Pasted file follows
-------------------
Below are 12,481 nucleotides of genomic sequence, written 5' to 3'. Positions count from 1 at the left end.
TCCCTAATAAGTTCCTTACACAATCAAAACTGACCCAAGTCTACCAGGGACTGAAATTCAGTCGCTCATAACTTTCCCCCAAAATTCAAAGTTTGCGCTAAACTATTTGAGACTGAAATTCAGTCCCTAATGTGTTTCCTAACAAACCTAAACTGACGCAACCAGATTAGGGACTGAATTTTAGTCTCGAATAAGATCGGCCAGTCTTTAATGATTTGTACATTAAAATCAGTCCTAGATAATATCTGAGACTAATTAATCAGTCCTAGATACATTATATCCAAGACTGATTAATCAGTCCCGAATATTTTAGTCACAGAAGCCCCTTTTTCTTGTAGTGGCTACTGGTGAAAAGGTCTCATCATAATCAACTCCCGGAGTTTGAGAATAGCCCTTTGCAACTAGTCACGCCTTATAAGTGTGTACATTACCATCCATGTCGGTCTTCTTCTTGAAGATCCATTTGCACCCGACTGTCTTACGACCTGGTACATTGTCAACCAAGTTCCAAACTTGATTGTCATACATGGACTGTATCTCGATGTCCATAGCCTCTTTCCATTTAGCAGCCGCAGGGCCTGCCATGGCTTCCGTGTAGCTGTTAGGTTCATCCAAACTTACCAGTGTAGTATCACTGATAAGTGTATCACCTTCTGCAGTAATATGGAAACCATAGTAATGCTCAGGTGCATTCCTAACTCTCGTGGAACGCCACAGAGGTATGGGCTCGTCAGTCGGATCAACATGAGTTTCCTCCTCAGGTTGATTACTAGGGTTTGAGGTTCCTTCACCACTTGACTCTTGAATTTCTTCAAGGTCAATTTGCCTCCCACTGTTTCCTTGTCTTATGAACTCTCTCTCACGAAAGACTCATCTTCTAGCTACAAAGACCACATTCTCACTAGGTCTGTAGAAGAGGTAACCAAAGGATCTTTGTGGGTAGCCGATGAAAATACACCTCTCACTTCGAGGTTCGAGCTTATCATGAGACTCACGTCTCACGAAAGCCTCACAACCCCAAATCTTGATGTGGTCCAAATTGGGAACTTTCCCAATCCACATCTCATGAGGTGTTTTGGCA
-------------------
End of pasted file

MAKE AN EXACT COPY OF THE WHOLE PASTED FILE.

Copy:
Below are 12,481 nucleotides of genomic sequence, written 5' to 3'. Positions count from 1 at the left end.
TCCCTAATAAGTTCCTTACACAATCAAAACTGACCCAAGTCTACCAGGGACTGAAATTCAGTCGCTCATAACTTTCCCCCAAAATTCAAAGTTTGCGCTAAACTATTTGAGACTGAAATTCAGTCCCTAATGTGTTTCCTAACAAACCTAAACTGACGCAACCAGATTAGGGACTGAATTTTAGTCTCGAATAAGATCGGCCAGTCTTTAATGATTTGTACATTAAAATCAGTCCTAGATAATATCTGAGACTAATTAATCAGTCCTAGATACATTATATCCAAGACTGATTAATCAGTCCCGAATATTTTAGTCACAGAAGCCCCTTTTTCTTGTAGTGGCTACTGGTGAAAAGGTCTCATCATAATCAACTCCCGGAGTTTGAGAATAGCCCTTTGCAACTAGTCACGCCTTATAAGTGTGTACATTACCATCCATGTCGGTCTTCTTCTTGAAGATCCATTTGCACCCGACTGTCTTACGACCTGGTACATTGTCAACCAAGTTCCAAACTTGATTGTCATACATGGACTGTATCTCGATGTCCATAGCCTCTTTCCATTTAGCAGCCGCAGGGCCTGCCATGGCTTCCGTGTAGCTGTTAGGTTCATCCAAACTTACCAGTGTAGTATCACTGATAAGTGTATCACCTTCTGCAGTAATATGGAAACCATAGTAATGCTCAGGTGCATTCCTAACTCTCGTGGAACGCCACAGAGGTATGGGCTCGTCAGTCGGATCAACATGAGTTTCCTCCTCAGGTTGATTACTAGGGTTTGAGGTTCCTTCACCACTTGACTCTTGAATTTCTTCAAGGTCAATTTGCCTCCCACTGTTTCCTTGTCTTATGAACTCTCTCTCACGAAAGACTCATCTTCTAGCTACAAAGACCACATTCTCACTAGGTCTGTAGAAGAGGTAACCAAAGGATCTTTGTGGGTAGCCGATGAAAATACACCTCTCACTTCGAGGTTCGAGCTTATCATGAGACTCACGTCTCACGAAAGCCTCACAACCCCAAATCTTGATGTGGTCCAAATTGGGAACTTTCCCAATCCACATCTCATGAGGTGTTTTGGCA